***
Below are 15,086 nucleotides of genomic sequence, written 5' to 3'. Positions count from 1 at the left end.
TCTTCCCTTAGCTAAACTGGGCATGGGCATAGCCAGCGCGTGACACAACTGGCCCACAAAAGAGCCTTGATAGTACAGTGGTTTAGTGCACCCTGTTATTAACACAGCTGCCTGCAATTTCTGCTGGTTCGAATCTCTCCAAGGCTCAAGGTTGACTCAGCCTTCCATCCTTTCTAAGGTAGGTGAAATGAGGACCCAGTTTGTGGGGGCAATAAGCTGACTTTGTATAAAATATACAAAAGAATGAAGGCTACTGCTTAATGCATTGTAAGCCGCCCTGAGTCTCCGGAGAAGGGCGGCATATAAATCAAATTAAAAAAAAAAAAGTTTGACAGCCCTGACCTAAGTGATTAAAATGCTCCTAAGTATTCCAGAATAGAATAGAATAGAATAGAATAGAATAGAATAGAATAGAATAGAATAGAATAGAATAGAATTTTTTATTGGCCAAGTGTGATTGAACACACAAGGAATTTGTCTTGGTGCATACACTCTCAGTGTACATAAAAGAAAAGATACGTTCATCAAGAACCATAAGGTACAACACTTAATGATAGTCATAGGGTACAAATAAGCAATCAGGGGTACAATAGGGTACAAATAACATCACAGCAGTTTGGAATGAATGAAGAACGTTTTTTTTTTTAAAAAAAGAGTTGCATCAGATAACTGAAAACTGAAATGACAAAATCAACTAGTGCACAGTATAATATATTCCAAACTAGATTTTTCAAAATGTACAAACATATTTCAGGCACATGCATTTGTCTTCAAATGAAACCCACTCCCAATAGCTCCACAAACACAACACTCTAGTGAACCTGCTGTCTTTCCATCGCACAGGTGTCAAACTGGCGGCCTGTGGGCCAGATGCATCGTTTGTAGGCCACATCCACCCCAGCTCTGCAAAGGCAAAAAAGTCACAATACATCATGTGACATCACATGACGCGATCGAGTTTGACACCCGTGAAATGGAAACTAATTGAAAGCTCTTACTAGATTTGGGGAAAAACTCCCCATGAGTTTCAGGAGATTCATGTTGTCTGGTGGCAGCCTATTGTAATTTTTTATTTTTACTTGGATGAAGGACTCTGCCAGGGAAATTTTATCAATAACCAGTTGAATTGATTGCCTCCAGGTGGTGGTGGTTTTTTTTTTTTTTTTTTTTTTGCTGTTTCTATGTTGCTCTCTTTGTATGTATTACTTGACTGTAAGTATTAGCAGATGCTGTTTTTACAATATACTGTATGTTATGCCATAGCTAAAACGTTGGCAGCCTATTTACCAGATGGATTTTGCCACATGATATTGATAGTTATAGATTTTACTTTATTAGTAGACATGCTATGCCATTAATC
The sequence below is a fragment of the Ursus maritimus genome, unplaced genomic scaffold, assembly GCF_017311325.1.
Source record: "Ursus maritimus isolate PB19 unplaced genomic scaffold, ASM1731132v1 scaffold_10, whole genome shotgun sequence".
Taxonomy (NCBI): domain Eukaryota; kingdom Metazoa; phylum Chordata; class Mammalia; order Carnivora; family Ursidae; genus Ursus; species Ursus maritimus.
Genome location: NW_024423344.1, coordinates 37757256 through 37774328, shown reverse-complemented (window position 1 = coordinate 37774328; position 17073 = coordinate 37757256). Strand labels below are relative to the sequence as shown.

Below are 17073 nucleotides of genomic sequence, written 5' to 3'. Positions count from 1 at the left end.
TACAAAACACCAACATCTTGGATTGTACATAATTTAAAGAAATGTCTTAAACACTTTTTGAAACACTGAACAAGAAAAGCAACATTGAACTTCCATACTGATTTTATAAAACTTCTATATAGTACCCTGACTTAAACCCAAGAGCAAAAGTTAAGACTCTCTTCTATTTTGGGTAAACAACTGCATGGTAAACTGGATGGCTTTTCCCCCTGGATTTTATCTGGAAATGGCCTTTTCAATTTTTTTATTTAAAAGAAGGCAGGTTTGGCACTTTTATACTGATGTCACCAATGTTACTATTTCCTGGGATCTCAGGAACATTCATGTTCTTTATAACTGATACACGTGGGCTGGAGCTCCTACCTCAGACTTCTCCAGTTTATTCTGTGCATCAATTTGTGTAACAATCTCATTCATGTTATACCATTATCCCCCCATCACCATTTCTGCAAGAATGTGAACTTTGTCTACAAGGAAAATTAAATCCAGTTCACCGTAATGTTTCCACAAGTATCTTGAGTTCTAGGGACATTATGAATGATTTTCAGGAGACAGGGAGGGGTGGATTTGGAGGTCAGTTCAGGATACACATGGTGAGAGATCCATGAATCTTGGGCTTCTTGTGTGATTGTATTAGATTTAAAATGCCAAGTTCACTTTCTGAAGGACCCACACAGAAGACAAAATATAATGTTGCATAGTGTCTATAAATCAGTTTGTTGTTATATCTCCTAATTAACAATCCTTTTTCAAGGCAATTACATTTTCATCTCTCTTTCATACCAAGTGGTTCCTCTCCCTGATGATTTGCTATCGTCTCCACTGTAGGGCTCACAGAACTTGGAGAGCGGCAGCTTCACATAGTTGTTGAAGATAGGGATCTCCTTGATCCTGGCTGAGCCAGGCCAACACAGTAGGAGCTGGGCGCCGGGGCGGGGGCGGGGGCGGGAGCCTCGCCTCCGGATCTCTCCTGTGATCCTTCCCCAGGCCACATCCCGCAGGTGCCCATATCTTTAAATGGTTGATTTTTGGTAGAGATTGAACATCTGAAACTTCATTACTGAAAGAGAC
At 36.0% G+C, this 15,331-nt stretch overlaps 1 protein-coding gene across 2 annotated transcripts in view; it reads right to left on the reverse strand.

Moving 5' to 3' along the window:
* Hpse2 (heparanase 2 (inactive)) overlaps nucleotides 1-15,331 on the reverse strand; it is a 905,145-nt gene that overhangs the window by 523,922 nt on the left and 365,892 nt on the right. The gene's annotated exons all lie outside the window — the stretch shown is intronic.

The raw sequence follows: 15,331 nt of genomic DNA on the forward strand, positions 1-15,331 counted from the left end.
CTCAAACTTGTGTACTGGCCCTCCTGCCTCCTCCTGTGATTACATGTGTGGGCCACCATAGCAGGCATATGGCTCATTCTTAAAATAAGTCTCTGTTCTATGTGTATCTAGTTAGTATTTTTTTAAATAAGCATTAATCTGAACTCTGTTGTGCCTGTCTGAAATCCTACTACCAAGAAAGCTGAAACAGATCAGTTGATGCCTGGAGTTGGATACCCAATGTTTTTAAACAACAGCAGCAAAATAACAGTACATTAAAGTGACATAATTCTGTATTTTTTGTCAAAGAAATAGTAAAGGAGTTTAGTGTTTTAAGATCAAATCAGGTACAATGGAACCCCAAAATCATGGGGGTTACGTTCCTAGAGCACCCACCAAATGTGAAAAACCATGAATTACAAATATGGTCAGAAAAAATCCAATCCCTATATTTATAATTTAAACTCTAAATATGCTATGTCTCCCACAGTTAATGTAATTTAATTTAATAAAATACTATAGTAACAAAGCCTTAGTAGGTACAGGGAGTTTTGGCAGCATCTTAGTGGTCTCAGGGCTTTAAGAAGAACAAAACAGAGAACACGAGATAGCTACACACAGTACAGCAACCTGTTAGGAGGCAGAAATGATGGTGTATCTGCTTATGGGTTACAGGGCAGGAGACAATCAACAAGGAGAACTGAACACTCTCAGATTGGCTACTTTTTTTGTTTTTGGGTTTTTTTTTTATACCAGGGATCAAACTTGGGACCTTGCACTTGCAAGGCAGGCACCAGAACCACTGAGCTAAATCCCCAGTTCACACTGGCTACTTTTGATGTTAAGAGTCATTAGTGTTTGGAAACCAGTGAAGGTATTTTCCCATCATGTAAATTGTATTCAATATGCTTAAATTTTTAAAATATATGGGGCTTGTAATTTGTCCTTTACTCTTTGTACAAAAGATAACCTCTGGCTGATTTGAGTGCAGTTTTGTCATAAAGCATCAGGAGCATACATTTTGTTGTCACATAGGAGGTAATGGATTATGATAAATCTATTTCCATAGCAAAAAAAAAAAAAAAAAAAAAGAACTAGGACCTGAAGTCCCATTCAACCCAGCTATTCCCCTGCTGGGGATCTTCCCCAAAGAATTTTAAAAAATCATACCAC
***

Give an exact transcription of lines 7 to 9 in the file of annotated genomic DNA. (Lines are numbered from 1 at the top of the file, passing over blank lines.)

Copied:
Below are 17073 nucleotides of genomic sequence, written 5' to 3'. Positions count from 1 at the left end.
TACAAAACACCAACATCTTGGATTGTACATAATTTAAAGAAATGTCTTAAACACTTTTTGAAACACTGAACAAGAAAAGCAACATTGAACTTCCATACTGATTTTATAAAACTTCTATATAGTACCCTGACTTAAACCCAAGAGCAAAAGTTAAGACTCTCTTCTATTTTGGGTAAACAACTGCATGGTAAACTGGATGGCTTTTCCCCCTGGATTTTATCTGGAAATGGCCTTTTCAATTTTTTTATTTAAAAGAAGGCAGGTTTGGCACTTTTATACTGATGTCACCAATGTTACTATTTCCTGGGATCTCAGGAACATTCATGTTCTTTATAACTGATACACGTGGGCTGGAGCTCCTACCTCAGACTTCTCCAGTTTATTCTGTGCATCAATTTGTGTAACAATCTCATTCATGTTATACCATTATCCCCCCATCACCATTTCTGCAAGAATGTGAACTTTGTCTACAAGGAAAATTAAATCCAGTTCACCGTAATGTTTCCACAAGTATCTTGAGTTCTAGGGACATTATGAATGATTTTCAGGAGACAGGGAGGGGTGGATTTGGAGGTCAGTTCAGGATACACATGGTGAGAGATCCATGAATCTTGGGCTTCTTGTGTGATTGTATTAGATTTAAAATGCCAAGTTCACTTTCTGAAGGACCCACACAGAAGACAAAATATAATGTTGCATAGTGTCTATAAATCAGTTTGTTGTTATATCTCCTAATTAACAATCCTTTTTCAAGGCAATTACATTTTCATCTCTCTTTCATACCAAGTGGTTCCTCTCCCTGATGATTTGCTATCGTCTCCACTGTAGGGCTCACAGAACTTGGAGAGCGGCAGCTTCACATAGTTGTTGAAGATAGGGATCTCCTTGATCCTGGCTGAGCCAGGCCAACACAGTAGGAGCTGGGCGCCGGGGCGGGGGCGGGGGCGGGAGCCTCGCCTCCGGATCTCTCCTGTGATCCTTCCCCAGGCCACATCCCGCAGGTGCCCATATCTTTAAATGGTTGATTTTTGGTAGAGATTGAACATCTGAAACTTCATTACTGAAAGAGAC
At 36.0% G+C, this 15,331-nt stretch overlaps 1 protein-coding gene across 2 annotated transcripts in view; it reads right to left on the reverse strand.